SALT - Friday, 12 Tishrei 5777 - October 14, 2016

  • Rav David Silverberg

            In the beginning of Parashat Haazinu, Moshe describes the tenderness with which God cared for Benei Yisrael in the wilderness, comparing the Almighty to an eagle waking its young: “As an eagle arousing its nest – it flutters over its chicks” (32:11).  Rashi, citing the Sifrei, explains that when an eagle comes to its nest while its chicks are sleeping, it does not fly straight into the nest, which would overwhelm and frighten them.  It rather patiently hovers over the nest to wake its young slowly and gently.  This analogy is used to describe God’s love and concern for people as He brought them into the wilderness and gave them the Torah.

            It is hard to ignore the educational message allegorically conveyed by Chazal in this passage.  When we seek to “arouse” our youngsters, to inspire them with religious devotion and draw them into the service of the Almighty, we need to proceed slowly, tenderly, and patiently.  If we come at them too swiftly or too directly, we will overwhelm them.  Youngsters need time to “awaken,” to grow, to develop, and to build a commitment.  Chazal here urge us to follow the example of the eagle, which patiently gives its young a chance to awaken slowly, at a pace which is appropriate for them, without intimidating or overwhelming them.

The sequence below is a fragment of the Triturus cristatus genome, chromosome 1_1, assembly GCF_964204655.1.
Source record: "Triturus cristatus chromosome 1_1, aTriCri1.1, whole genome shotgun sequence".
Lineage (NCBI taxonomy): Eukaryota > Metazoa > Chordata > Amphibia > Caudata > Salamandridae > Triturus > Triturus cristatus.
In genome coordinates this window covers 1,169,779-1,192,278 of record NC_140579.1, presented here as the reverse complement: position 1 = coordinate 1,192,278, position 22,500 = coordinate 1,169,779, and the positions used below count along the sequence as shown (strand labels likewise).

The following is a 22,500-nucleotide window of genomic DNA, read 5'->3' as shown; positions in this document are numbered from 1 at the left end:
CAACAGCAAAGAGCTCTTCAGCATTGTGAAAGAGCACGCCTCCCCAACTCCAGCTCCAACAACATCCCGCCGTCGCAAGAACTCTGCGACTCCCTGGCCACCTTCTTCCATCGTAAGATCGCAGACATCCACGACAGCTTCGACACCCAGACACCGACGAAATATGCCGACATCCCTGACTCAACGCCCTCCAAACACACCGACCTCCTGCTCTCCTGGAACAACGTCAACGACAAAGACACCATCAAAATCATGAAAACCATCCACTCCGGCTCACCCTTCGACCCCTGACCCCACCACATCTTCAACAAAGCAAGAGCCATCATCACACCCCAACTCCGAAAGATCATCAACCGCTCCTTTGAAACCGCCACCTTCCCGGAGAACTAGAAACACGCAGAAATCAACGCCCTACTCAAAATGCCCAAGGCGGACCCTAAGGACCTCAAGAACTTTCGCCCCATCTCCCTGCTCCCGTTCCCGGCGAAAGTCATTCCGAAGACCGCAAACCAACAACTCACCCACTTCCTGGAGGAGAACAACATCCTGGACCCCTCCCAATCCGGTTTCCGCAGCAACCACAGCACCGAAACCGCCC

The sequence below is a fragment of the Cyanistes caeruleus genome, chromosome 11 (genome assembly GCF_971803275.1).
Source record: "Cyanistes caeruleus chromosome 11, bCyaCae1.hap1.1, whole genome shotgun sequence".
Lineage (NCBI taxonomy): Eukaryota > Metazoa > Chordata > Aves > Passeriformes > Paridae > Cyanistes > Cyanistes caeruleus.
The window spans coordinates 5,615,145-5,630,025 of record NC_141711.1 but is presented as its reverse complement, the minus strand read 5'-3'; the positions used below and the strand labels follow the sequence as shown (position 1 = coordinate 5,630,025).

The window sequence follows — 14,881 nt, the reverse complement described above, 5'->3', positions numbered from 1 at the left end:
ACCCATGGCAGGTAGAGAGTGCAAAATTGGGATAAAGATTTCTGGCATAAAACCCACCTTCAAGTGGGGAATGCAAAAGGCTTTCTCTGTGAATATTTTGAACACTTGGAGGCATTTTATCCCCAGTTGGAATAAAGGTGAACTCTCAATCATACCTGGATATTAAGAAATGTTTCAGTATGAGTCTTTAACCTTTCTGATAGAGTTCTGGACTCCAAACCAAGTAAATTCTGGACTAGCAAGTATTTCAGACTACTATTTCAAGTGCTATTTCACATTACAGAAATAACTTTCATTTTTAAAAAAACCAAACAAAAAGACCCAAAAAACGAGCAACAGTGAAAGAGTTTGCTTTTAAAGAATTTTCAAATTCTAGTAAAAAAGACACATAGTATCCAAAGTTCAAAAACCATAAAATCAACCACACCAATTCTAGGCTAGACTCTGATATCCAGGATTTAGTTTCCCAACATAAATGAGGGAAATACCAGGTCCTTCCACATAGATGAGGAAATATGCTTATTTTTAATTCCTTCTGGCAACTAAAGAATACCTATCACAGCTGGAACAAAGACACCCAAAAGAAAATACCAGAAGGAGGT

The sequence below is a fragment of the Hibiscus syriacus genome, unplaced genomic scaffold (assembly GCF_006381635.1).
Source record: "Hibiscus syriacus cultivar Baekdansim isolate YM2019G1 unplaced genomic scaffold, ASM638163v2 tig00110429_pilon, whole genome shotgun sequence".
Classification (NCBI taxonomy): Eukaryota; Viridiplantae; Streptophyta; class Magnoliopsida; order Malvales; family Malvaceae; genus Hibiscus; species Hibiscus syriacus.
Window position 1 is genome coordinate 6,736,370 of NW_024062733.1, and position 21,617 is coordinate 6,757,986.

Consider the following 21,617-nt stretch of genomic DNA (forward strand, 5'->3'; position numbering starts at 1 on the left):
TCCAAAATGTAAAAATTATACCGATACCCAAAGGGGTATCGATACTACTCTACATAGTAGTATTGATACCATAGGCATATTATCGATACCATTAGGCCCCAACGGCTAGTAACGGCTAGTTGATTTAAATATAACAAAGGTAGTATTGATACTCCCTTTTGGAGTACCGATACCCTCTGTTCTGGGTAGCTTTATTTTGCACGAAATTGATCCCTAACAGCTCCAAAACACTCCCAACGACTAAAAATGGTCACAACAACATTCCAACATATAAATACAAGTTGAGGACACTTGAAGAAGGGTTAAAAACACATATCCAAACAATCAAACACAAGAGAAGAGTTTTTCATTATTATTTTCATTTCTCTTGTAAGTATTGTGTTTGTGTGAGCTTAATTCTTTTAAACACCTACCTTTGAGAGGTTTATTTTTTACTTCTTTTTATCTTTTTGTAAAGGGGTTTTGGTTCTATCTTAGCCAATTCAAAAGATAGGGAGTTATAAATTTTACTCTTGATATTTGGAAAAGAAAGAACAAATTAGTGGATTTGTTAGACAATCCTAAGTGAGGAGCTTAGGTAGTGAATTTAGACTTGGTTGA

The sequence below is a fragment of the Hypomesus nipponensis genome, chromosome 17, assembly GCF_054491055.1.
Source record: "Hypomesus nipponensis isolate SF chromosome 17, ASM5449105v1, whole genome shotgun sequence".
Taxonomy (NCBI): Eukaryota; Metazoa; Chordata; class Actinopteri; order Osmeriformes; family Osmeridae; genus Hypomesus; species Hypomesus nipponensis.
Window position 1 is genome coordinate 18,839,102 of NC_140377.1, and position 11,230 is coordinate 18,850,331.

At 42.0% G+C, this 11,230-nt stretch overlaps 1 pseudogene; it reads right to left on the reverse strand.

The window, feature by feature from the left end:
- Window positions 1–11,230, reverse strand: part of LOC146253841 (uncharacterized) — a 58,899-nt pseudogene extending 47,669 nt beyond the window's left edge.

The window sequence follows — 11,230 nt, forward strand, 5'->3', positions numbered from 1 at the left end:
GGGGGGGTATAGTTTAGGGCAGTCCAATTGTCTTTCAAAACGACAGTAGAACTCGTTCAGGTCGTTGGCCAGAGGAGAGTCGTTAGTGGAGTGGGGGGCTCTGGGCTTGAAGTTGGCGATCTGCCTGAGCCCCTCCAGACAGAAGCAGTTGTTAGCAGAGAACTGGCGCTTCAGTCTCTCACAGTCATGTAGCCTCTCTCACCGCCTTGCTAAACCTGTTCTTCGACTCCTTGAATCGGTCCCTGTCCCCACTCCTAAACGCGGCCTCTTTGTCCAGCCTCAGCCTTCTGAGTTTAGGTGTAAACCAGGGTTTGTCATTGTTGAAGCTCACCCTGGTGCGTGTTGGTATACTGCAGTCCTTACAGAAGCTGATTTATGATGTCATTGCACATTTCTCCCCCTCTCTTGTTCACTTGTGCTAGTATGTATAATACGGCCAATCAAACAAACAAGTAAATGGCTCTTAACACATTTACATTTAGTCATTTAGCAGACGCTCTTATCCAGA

In describing the eagle’s tender method of waking its young, Rashi writes that as it hovers over the nest, “nogei’a ve-eino nogei’a” – it touches the chicks ever so gently, barely making contact, in order not to frighten them.  In education, too, we must employ the method of “nogei’a ve-eino nogei’a” – delicately balancing the child’s need for close attention and control with their need for personal space.  Parents and educators need to be close to their charges, but not too close; we need to get involved enough to positively influence them, but not so involved that they are unable to grow and develop at a pace and in a direction that suits their particular needs, inclinations and temperaments.  Just as the eagle exercises patience with its young, caring for them gently and tenderly, so must we give our charges the space, patience and sensitivity they need to “awaken” in a way that is right for them.